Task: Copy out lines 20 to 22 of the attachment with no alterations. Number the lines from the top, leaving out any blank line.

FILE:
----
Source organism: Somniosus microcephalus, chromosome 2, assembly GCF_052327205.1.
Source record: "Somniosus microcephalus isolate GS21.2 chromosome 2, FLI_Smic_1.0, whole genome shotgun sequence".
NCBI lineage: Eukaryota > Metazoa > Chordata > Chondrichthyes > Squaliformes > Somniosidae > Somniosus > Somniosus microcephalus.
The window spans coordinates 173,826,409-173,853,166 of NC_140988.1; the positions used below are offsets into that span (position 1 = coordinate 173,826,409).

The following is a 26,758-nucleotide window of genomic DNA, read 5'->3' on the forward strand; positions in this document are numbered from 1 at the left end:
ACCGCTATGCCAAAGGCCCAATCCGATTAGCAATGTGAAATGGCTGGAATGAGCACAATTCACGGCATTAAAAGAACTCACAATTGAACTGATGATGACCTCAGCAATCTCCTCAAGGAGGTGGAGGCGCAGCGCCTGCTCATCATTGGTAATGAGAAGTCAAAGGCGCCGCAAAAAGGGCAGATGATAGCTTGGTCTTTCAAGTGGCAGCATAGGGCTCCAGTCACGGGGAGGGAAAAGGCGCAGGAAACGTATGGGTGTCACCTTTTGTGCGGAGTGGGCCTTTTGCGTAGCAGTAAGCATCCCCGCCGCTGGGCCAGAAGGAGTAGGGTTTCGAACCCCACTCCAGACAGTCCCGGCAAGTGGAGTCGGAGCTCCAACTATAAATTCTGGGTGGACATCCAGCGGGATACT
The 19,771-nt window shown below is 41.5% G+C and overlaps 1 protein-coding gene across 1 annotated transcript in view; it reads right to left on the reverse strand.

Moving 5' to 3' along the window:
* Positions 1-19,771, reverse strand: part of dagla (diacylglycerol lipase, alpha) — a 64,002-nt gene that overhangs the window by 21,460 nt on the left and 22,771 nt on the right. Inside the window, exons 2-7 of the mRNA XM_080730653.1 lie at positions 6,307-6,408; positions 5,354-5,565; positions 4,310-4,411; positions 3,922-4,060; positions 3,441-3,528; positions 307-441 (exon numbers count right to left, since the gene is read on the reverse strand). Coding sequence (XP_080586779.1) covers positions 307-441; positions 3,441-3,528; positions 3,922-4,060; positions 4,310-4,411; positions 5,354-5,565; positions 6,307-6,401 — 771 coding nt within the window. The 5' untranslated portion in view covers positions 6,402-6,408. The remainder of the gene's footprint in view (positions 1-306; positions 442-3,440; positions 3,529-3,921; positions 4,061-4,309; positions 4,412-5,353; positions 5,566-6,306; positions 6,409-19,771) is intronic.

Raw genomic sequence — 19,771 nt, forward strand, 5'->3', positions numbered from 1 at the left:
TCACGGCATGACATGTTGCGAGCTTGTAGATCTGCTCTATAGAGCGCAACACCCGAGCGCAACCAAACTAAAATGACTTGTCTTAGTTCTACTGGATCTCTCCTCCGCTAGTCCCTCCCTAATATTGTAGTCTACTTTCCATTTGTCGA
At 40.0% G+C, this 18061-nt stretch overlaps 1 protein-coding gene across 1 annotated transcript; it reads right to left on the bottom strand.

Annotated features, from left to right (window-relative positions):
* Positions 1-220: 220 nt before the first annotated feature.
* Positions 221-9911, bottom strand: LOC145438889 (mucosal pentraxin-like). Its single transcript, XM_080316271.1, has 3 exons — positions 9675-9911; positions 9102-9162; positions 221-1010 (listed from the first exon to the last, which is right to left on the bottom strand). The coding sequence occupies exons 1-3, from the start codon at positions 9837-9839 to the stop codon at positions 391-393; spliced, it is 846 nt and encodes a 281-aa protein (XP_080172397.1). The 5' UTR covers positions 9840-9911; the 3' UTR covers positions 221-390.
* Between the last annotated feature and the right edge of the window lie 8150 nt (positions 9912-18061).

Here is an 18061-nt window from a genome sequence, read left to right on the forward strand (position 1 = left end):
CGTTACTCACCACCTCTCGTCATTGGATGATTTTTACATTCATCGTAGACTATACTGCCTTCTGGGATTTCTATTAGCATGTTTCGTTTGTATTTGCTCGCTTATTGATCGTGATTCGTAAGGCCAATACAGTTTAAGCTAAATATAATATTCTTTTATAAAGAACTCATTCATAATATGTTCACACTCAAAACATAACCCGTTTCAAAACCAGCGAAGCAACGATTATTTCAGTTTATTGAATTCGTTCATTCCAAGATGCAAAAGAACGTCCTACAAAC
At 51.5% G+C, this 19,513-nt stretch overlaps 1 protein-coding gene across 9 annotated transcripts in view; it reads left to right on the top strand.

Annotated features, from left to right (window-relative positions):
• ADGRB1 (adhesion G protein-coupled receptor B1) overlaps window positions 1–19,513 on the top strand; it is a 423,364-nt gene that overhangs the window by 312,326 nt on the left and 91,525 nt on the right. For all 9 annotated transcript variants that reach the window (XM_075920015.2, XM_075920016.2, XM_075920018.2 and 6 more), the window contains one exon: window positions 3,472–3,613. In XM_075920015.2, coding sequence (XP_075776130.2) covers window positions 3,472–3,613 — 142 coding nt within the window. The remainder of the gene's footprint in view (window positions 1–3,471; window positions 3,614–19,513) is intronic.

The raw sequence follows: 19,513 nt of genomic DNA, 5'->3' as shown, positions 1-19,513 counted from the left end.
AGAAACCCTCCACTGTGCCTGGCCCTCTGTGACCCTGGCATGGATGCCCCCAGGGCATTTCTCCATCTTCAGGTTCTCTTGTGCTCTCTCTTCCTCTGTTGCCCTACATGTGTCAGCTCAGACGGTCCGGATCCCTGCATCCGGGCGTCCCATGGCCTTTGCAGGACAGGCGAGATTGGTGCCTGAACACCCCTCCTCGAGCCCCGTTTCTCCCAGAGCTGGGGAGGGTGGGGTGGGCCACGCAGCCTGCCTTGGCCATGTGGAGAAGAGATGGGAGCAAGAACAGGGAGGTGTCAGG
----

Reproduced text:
Annotated features, from left to right (window-relative positions):
• ADGRB1 (adhesion G protein-coupled receptor B1) overlaps window positions 1–19,513 on the top strand; it is a 423,364-nt gene that overhangs the window by 312,326 nt on the left and 91,525 nt on the right. For all 9 annotated transcript variants that reach the window (XM_075920015.2, XM_075920016.2, XM_075920018.2 and 6 more), the window contains one exon: window positions 3,472–3,613. In XM_075920015.2, coding sequence (XP_075776130.2) covers window positions 3,472–3,613 — 142 coding nt within the window. The remainder of the gene's footprint in view (window positions 1–3,471; window positions 3,614–19,513) is intronic.

The raw sequence follows: 19,513 nt of genomic DNA, 5'->3' as shown, positions 1-19,513 counted from the left end.